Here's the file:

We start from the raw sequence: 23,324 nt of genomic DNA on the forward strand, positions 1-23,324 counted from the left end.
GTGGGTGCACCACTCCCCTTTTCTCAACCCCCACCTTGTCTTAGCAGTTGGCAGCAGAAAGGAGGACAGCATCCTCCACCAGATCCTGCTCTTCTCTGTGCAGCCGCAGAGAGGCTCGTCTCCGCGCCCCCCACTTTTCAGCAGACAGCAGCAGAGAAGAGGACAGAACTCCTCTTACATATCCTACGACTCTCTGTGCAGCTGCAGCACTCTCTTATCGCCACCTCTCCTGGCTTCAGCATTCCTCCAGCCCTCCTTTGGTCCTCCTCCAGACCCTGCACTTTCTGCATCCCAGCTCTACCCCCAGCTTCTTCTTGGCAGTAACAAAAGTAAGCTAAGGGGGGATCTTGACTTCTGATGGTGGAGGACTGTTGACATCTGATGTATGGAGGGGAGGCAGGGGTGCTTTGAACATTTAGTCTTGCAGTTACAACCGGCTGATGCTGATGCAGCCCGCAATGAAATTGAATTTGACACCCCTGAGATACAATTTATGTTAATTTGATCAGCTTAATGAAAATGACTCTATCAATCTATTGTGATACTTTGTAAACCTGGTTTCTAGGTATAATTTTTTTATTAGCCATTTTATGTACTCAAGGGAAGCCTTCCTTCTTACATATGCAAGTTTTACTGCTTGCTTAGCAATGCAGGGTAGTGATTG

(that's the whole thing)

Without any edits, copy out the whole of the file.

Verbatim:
We start from the raw sequence: 23,324 nt of genomic DNA on the forward strand, positions 1-23,324 counted from the left end.
GTGGGTGCACCACTCCCCTTTTCTCAACCCCCACCTTGTCTTAGCAGTTGGCAGCAGAAAGGAGGACAGCATCCTCCACCAGATCCTGCTCTTCTCTGTGCAGCCGCAGAGAGGCTCGTCTCCGCGCCCCCCACTTTTCAGCAGACAGCAGCAGAGAAGAGGACAGAACTCCTCTTACATATCCTACGACTCTCTGTGCAGCTGCAGCACTCTCTTATCGCCACCTCTCCTGGCTTCAGCATTCCTCCAGCCCTCCTTTGGTCCTCCTCCAGACCCTGCACTTTCTGCATCCCAGCTCTACCCCCAGCTTCTTCTTGGCAGTAACAAAAGTAAGCTAAGGGGGGATCTTGACTTCTGATGGTGGAGGACTGTTGACATCTGATGTATGGAGGGGAGGCAGGGGTGCTTTGAACATTTAGTCTTGCAGTTACAACCGGCTGATGCTGATGCAGCCCGCAATGAAATTGAATTTGACACCCCTGAGATACAATTTATGTTAATTTGATCAGCTTAATGAAAATGACTCTATCAATCTATTGTGATACTTTGTAAACCTGGTTTCTAGGTATAATTTTTTTATTAGCCATTTTATGTACTCAAGGGAAGCCTTCCTTCTTACATATGCAAGTTTTACTGCTTGCTTAGCAATGCAGGGTAGTGATTG